Jean Vesselle, Coteaux Champenois Grand Cru "Bouzy Rouge"
Jean Vesselle, Coteaux Champenois Grand Cru "Bouzy Rouge"

Jean Vesselle, Coteaux Champenois Grand Cru "Bouzy Rouge"

Champagne, France 2012 (750mL)
Regular price$58.00

Jean Vesselle, Coteaux Champenois Grand Cru "Bouzy Rouge"

The mere mention of “Bouzy Rouge” sends some wine lovers into a tizzy, but you’re not to be faulted if your reaction is instead to ask, “What’s Bouzy Rouge?” For those in the second camp, today’s benchmark expression from Jean Vesselle is the perfect explainer: It’s a “still” Pinot Noir grown in the Grand Cru village of Bouzy, the heart of Champagne’s Montagne de Reims subzone. Bouzy Rouge is one of very few red wines from Champagne, representing a minuscule fraction of production in a region justly famous for its Pinot Noir-driven sparklers—which makes today’s 2012 that much more special. It may go without saying, but there is no Pinot Noir experience like this, and not because of its novelty: Many vignerons in Burgundy would be thrilled to produce such an ethereal, long-lived expression. Vesselle is a Pinot Noir master in sparkling and still forms alike, so don’t hesitate—what little we have is likely to disappear in an instant.

Along with the neighboring commune of Ambonnay, Bouzy is considered the best terroir in Champagne for the Pinot Noir grape, as its vineyards are predominantly south-facing and thus uniquely capable of ripening the variety in Champagne’s cold, “marginal” climate. Anyone who loves great Champagne recognizes Bouzy as ground zero for the region’s most profound expressions of Pinot Noir, with a constellation of blue-chip producers that includes Pierre Paillard, Benoît Lahaye, and Paul Bara. The Vesselle surname is attached to several different properties within Bouzy, which can get confusing, but proprietors Delphine and David Vesselle have distinguished themselves by, among other things, reviving the saignée style of rosé, producing a distinctively dark sparkler that is about as close to ‘Burgundy with bubbles’ as one could hope to get. The family’s 15 hectares of vineyards are planted to 90% Pinot Noir and 10% Chardonnay—a typical ratio in Bouzy—and Pinot Noir is the driving force in the family’s entire range of sparklers.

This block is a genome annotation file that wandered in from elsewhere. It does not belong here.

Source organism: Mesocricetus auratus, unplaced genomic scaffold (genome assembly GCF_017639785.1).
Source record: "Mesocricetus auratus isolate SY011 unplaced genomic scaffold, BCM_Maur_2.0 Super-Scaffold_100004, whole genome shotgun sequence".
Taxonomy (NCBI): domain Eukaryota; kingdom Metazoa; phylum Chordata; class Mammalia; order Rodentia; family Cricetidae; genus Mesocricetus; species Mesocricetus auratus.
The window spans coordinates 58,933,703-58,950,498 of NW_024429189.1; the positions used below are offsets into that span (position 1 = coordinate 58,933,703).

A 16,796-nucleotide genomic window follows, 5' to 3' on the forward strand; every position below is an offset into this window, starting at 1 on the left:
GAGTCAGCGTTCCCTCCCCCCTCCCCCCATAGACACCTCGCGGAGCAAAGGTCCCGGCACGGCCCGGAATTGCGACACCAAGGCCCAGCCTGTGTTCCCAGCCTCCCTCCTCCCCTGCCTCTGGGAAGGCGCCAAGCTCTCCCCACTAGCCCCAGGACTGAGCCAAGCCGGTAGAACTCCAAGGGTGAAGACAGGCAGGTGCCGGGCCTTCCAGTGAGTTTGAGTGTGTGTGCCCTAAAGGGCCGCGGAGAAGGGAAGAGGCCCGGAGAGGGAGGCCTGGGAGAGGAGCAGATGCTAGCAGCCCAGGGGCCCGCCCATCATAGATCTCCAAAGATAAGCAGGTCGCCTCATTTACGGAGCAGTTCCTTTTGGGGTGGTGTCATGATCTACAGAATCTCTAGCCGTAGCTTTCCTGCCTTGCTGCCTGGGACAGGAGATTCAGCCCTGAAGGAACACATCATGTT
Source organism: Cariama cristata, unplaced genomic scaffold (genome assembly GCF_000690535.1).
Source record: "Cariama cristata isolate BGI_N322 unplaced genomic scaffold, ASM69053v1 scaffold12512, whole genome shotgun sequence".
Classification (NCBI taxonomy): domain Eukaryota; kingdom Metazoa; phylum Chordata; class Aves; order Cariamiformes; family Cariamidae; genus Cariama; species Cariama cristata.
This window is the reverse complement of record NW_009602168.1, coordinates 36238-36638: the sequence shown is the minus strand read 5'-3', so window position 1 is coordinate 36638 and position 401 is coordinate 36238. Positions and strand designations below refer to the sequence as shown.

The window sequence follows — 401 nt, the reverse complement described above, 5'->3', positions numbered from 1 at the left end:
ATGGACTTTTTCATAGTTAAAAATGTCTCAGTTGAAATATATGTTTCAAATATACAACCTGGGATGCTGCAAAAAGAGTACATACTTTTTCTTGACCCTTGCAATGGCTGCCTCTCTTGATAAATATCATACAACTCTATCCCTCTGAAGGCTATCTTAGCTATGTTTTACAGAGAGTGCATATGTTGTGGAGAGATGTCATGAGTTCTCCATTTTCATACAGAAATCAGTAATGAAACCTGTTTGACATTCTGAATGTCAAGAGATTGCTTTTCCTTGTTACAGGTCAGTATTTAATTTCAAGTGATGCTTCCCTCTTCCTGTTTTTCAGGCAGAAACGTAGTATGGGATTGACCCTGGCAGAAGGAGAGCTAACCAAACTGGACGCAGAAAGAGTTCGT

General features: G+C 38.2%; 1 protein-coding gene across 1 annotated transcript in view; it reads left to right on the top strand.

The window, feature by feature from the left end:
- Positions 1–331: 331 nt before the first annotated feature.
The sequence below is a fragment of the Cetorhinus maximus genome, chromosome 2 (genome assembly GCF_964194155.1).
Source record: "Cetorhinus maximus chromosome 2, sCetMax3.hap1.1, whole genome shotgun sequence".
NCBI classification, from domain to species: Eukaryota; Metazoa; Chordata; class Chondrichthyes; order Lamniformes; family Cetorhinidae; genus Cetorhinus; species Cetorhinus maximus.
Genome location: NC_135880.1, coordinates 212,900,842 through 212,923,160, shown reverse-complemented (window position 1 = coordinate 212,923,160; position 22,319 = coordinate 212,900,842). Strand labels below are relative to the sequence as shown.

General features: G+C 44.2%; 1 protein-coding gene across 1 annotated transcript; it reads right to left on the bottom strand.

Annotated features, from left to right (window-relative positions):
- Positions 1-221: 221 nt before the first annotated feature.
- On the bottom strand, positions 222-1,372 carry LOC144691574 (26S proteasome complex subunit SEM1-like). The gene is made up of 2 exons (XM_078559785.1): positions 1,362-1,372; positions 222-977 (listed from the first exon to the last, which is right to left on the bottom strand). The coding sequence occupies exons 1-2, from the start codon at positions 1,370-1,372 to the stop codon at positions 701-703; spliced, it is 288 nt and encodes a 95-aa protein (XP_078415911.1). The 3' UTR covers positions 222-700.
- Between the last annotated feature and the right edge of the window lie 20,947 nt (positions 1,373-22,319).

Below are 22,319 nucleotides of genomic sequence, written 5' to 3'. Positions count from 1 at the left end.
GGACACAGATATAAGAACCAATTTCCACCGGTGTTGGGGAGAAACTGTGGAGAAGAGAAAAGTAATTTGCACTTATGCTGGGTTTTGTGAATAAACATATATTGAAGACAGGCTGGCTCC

And then there’s the Bouzy Rouge, which, like all Bouzy Rouge, is bottled under the “Côteaux Champenois” designation. Like their fellow red wine enthusiasts in the village, Vesselle sets aside a minuscule portion of its harvest to make a wine which, to be honest, makes one wish they’d make more! (And in a warming climate, they just might). Now with a decade of age, the wine is still taut and lively but also profoundly flavorful and quite long—one of those lighter reds that nevertheless makes a big impact.

The Pinot Noir for this wine was sourced from vines ranging in age from 15-30 years. It was fermented and aged on its lees in stainless steel. In the glass, it’s a light ruby with hints of magenta, pink, and a hint of brick, with perfumed aromas of red cherries, wild strawberries and raspberries, purple flowers, rose petals, baking spices, black pepper, and black tea. What was likely an austere wine on release has evolved into a medium-bodied, silken textured seductress with still more to reveal over the next five years or so. Decant it about 30-45 minutes before serving at 60 degrees (a little cooler, to point up the fruit) in Burgundy stems. Pair it with the same types of dishes you’d pair with some of the lighter styles of red Burgundy: roast chicken, pork, or maybe leaner cuts of beef or duck. Unless you’re an old hand at Bouzy Rouge, prepare yourself for a Pinot Noir experience like you’ve never had before. You’ll be on the hunt for another one before long. Cheers!

Jean Vesselle, Coteaux Champenois Grand Cru "Bouzy Rouge"

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